Shrewsbury Abbey railway station
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The site of the station in 2005
|Original company||Potteries, Shrewsbury and North Wales Railway|
|Pre-grouping||Shropshire and Montgomeryshire Railway|
|Post-grouping||Shropshire and Montgomeryshire Railway|
|13 August 1866||Station opened|
|21 December 1866||Closed|
|22 June 1880||Closed|
|14 April 1911||Reopened by S&MR|
|6 November 1933||Closed|
|1939||Reopened (for restricted service) by War Department|
|29 February 1960||Closed|
|Disused railway stations in the United Kingdom|
|Closed railway stations in Britain
A B C D–F G H–J K–L M–O P–R S T–V W–Z
|UK Railways portal|
Shrewsbury Abbey was a railway station in Shrewsbury, Shropshire, England part of the Shropshire and Montgomeryshire Railway. It was named after the nearby Shrewsbury Abbey. The station had an adjacent goods yard and wagon building works.
Shrewsbury Abbey was originally planned to be just one station on a railway from Llanymynech to Market Drayton but when financial problems halted the project, it became the permanent terminus. However it was never connected to Shrewsbury Station. All passenger services would have to change here. This was because access to the mainline station was rejected on financial grounds and the obstruction of Shrewsbury station's joint operators, the Great Western Railway (GWR) and the London and North Western Railway.
Shrewsbury Abbey station opened on 13 August 1866 as the temporary end of the Potteries, Shrewsbury and North Wales Railway (always known locally as 'The Potts'). It was built on part of a monastery that had been destroyed during the Reformation. In 1876 a railway carriage and wagon building works of the Midland Wagon Company operated next to the station. It closed in 1912.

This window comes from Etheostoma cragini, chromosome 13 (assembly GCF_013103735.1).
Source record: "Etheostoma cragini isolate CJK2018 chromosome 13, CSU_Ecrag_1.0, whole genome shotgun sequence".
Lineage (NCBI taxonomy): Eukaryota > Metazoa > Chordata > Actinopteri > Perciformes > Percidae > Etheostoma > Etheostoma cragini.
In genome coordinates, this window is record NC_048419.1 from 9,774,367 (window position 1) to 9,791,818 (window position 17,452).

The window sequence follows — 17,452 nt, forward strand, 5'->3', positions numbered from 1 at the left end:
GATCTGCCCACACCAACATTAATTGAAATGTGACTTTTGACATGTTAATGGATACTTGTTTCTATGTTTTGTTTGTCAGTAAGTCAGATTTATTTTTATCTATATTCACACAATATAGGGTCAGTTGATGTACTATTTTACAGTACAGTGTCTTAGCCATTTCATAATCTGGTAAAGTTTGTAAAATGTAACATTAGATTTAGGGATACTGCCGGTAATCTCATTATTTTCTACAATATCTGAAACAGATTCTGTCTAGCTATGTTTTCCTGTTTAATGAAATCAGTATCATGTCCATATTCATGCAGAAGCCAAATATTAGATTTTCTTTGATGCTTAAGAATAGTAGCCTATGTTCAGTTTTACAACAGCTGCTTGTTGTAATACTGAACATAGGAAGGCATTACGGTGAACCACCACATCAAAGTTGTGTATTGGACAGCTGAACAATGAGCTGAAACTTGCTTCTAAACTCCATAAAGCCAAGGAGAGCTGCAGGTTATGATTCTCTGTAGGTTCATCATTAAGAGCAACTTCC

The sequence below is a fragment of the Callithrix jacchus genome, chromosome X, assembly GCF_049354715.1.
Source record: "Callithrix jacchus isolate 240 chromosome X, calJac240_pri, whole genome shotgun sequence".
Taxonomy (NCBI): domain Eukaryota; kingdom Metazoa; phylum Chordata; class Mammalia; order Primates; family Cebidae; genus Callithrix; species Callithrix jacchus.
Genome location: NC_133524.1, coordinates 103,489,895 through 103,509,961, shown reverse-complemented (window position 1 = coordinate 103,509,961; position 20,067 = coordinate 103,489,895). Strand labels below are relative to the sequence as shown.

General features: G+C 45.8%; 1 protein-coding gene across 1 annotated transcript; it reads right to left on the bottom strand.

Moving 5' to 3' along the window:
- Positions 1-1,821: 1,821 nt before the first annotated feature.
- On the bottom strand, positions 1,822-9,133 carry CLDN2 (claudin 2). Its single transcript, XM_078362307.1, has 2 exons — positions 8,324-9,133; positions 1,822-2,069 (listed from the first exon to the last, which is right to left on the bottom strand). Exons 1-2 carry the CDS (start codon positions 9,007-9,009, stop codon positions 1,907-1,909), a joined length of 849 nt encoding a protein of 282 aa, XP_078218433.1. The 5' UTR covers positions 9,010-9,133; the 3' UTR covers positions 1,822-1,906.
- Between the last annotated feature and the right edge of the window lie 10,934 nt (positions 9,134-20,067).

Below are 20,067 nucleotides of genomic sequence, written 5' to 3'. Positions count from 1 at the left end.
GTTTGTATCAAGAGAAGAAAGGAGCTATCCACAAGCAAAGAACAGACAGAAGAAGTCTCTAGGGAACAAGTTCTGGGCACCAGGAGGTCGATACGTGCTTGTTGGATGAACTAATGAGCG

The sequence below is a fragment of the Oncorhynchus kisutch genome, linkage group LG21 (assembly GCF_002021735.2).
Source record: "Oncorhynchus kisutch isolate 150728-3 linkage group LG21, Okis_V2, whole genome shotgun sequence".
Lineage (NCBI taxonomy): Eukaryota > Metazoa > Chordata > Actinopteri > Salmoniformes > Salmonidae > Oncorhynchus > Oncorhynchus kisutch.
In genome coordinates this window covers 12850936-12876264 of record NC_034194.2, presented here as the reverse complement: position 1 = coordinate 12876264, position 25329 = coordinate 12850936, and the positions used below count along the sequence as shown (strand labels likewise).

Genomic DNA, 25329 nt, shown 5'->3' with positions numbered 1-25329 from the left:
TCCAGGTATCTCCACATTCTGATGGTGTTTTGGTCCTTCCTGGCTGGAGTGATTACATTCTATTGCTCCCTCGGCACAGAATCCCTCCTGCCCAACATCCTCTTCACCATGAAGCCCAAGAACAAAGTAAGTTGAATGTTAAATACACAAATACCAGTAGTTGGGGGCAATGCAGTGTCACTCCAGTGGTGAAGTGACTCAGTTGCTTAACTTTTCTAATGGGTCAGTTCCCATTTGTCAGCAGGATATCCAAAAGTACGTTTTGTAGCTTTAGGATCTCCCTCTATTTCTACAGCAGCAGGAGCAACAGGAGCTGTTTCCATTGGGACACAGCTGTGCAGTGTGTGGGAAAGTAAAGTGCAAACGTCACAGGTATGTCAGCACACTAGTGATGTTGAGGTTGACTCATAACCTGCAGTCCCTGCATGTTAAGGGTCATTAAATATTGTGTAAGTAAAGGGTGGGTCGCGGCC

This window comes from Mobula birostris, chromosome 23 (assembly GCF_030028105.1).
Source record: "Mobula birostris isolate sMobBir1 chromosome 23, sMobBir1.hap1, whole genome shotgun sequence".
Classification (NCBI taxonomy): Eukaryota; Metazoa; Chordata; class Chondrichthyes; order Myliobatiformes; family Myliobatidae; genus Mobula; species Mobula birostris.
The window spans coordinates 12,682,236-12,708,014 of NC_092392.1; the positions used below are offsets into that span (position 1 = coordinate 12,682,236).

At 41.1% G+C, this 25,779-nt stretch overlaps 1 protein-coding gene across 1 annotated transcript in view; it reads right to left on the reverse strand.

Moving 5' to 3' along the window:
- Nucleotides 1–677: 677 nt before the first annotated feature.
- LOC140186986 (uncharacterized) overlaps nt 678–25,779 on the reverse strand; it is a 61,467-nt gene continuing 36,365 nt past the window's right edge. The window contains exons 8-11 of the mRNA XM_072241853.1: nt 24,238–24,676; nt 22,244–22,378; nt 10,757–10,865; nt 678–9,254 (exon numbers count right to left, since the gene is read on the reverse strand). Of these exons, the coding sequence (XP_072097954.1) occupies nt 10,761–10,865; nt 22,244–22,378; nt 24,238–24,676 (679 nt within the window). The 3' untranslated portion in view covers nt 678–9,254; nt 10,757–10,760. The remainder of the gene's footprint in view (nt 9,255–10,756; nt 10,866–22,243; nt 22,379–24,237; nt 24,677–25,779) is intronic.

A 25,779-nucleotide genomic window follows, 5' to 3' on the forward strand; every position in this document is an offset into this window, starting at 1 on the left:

When the station became the permanent terminus after financial difficulties caused the abandonment of the planned extension to Market Drayton, it struggled to make money. On 22 June 1880 Shrewsbury Abbey closed for the first time when the railway could no longer continue services; a rare example of a railway closure in Britain in the 19th century.
Several attempts were made to reopen the railway and in the 1890/91 a start was made on remodelling the station before financial problems again caused work to cease. The station was finally reopened on 13 April 1911 with a rebuilt line now known as the Shropshire and Montgomeryshire Railway. It finally closed to all passengers (except specials) on 6 November 1933.
At the outbreak of World War II, the Shropshire and Montgomeryshire Light Railway was taken over by the War Department. Shrewsbury Abbey station reopened for military personnel in 1941. The Royal Engineers reconstructed the railway and built a top secret storage explosives depot at Kinnerley. The site was not declassified until the 1950s. The entire railway was closed by the military in 1960.
After Shrewsbury Abbey station closed, the goods yard was occupied by an oil depot until its closure on 5 July 1988. The site is now occupied by a surface car park, although the original station building and platform built for the Shropshire and Montgomeryshire remain. There are currently[when?] plans to restore the station as a tourist information centre and possibly a cafe.
- Abbey Foregate railway station - another station, not on Abbey Foregate itself